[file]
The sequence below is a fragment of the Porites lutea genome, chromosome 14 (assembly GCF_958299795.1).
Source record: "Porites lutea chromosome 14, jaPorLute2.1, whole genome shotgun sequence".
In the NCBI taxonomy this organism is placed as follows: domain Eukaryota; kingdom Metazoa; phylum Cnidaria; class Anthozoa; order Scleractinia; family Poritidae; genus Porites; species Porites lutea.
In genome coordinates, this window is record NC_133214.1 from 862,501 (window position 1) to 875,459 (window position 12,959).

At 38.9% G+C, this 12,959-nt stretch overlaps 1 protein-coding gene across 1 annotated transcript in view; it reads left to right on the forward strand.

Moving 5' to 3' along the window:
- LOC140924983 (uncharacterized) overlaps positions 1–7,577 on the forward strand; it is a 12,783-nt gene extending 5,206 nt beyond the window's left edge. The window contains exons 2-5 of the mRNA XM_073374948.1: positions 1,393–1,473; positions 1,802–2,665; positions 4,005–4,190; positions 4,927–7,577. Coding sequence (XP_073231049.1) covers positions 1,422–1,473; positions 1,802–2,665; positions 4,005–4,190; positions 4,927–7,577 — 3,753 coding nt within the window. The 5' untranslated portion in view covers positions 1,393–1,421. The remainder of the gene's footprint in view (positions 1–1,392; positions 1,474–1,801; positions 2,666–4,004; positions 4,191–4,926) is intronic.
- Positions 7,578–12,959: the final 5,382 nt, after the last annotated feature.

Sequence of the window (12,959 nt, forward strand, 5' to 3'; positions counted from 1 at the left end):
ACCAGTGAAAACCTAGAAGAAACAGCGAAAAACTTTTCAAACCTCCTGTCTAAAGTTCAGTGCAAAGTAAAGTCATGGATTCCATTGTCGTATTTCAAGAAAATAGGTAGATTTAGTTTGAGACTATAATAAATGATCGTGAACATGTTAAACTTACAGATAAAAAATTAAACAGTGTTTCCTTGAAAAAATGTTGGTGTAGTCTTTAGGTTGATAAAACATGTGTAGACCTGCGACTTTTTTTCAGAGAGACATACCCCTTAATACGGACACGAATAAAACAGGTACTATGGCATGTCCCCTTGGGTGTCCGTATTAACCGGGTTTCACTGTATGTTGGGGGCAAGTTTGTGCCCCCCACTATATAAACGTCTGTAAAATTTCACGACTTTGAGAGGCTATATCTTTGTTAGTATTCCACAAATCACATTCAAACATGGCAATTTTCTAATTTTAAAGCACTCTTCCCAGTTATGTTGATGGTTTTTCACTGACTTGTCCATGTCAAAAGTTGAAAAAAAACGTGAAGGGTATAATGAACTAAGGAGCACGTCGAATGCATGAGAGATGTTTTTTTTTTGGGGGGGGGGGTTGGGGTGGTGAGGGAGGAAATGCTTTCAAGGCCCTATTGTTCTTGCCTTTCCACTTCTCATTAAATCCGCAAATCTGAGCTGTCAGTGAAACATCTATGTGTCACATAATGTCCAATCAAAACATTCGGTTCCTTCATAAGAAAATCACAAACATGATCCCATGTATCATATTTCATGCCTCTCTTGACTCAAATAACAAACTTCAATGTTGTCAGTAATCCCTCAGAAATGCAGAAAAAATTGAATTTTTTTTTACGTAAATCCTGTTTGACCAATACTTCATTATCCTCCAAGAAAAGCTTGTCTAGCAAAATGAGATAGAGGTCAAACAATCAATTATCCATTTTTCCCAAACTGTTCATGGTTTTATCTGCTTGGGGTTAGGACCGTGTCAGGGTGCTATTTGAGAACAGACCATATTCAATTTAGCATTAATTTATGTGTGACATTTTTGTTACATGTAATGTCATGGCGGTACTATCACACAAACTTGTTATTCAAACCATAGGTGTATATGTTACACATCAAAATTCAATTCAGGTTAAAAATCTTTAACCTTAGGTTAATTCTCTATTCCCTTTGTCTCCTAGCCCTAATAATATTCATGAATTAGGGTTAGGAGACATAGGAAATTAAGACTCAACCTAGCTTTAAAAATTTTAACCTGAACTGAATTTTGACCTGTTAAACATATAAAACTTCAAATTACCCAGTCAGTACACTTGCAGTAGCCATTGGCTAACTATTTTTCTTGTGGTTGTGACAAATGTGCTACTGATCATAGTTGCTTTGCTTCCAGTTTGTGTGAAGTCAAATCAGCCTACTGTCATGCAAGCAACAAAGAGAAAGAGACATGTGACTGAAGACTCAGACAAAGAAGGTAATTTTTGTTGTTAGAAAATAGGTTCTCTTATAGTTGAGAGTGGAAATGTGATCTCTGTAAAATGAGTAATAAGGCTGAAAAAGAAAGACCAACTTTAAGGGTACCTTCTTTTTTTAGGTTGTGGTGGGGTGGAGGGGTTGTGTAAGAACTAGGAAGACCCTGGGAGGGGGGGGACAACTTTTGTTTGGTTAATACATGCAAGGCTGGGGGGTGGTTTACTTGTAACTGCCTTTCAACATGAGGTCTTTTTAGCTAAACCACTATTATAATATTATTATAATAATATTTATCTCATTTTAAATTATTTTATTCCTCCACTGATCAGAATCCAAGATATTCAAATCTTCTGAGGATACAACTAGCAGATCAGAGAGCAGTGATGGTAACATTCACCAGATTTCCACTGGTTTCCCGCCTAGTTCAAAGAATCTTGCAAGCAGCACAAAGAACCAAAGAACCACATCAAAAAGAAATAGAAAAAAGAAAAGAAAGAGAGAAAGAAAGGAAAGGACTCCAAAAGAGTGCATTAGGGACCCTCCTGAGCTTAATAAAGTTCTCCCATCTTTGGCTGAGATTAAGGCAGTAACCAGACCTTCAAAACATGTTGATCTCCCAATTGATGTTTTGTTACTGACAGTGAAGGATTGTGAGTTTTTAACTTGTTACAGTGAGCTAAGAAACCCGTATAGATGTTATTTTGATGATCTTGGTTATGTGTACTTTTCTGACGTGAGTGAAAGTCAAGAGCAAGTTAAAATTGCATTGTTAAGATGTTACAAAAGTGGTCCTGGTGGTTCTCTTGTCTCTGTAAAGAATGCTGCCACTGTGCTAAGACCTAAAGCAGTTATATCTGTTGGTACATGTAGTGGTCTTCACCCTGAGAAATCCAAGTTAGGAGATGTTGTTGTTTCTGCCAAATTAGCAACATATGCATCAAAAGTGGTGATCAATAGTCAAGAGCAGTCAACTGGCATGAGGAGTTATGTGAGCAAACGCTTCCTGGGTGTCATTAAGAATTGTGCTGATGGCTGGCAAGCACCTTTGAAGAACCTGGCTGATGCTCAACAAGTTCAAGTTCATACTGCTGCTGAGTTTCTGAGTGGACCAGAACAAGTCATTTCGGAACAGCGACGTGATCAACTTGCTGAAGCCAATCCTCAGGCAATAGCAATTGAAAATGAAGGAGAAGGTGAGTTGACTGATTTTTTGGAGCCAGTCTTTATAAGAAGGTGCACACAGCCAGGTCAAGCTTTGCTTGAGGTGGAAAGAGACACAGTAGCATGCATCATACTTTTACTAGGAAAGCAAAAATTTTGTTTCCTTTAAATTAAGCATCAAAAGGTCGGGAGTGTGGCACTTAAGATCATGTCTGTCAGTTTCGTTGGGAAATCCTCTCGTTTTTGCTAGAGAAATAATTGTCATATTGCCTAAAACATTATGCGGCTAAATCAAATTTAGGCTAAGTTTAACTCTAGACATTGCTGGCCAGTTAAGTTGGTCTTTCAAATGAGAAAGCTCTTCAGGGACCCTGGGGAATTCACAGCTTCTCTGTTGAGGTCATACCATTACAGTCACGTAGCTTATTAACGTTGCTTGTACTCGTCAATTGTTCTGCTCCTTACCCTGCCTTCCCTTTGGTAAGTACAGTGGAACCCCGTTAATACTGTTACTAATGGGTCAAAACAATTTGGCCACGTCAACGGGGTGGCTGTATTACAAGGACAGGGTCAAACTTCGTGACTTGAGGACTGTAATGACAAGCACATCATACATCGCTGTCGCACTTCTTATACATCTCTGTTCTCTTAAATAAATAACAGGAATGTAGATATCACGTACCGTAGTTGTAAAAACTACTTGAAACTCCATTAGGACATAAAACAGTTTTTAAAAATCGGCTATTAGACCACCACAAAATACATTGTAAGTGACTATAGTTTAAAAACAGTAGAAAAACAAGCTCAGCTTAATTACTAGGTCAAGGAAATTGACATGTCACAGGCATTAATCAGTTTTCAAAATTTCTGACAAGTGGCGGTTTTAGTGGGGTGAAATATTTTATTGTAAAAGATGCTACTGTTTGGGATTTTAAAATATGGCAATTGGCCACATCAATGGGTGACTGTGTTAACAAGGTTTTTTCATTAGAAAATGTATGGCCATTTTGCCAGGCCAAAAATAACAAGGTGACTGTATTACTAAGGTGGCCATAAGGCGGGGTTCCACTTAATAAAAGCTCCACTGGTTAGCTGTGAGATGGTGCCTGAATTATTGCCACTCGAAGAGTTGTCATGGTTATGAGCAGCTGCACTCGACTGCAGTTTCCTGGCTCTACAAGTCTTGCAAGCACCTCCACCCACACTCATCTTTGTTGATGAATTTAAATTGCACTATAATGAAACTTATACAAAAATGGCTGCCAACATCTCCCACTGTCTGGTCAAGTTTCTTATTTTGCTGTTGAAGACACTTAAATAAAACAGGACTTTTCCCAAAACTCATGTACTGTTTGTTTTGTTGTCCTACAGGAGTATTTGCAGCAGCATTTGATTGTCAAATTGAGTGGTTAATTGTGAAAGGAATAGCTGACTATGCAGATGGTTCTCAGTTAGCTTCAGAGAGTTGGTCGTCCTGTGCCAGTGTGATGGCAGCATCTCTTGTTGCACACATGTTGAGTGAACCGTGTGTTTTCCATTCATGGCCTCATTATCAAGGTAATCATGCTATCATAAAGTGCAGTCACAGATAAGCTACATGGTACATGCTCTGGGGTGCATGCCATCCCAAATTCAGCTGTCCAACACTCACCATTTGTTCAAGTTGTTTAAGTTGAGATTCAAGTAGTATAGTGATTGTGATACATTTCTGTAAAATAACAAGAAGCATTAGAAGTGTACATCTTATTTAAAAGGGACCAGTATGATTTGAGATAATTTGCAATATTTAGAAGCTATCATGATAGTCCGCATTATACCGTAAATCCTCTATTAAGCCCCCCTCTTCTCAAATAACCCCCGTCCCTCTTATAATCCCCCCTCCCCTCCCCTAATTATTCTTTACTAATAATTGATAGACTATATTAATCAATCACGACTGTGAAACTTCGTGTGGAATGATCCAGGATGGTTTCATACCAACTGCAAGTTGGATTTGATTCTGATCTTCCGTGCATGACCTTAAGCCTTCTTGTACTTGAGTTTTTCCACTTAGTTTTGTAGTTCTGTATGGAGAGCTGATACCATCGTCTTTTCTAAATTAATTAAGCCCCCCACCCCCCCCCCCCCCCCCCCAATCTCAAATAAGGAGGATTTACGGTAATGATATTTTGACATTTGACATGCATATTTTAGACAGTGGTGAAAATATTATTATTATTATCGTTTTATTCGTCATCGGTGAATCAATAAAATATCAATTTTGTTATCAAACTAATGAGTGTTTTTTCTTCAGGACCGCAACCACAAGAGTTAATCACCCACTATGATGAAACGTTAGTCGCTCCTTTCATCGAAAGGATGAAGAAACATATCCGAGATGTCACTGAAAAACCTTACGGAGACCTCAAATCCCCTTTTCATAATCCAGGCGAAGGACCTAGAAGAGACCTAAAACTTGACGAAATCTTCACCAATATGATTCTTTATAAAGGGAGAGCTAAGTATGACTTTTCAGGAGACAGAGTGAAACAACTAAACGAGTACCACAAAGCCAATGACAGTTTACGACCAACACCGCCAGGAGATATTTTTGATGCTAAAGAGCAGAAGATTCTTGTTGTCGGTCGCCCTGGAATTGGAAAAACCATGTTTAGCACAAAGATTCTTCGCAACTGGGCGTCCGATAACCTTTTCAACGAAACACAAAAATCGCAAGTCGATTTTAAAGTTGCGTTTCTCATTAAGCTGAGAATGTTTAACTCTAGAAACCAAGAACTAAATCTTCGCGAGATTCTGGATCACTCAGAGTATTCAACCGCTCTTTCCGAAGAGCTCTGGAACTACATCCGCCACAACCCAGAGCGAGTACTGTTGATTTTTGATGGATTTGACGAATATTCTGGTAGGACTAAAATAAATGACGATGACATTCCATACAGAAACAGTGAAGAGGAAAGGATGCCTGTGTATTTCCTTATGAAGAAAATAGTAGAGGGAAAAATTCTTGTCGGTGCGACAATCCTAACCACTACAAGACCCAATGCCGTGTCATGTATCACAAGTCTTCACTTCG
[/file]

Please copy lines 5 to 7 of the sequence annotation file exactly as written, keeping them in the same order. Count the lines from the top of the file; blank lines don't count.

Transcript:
At 38.9% G+C, this 12,959-nt stretch overlaps 1 protein-coding gene across 1 annotated transcript in view; it reads left to right on the forward strand.

Moving 5' to 3' along the window:
- LOC140924983 (uncharacterized) overlaps positions 1–7,577 on the forward strand; it is a 12,783-nt gene extending 5,206 nt beyond the window's left edge. The window contains exons 2-5 of the mRNA XM_073374948.1: positions 1,393–1,473; positions 1,802–2,665; positions 4,005–4,190; positions 4,927–7,577. Coding sequence (XP_073231049.1) covers positions 1,422–1,473; positions 1,802–2,665; positions 4,005–4,190; positions 4,927–7,577 — 3,753 coding nt within the window. The 5' untranslated portion in view covers positions 1,393–1,421. The remainder of the gene's footprint in view (positions 1–1,392; positions 1,474–1,801; positions 2,666–4,004; positions 4,191–4,926) is intronic.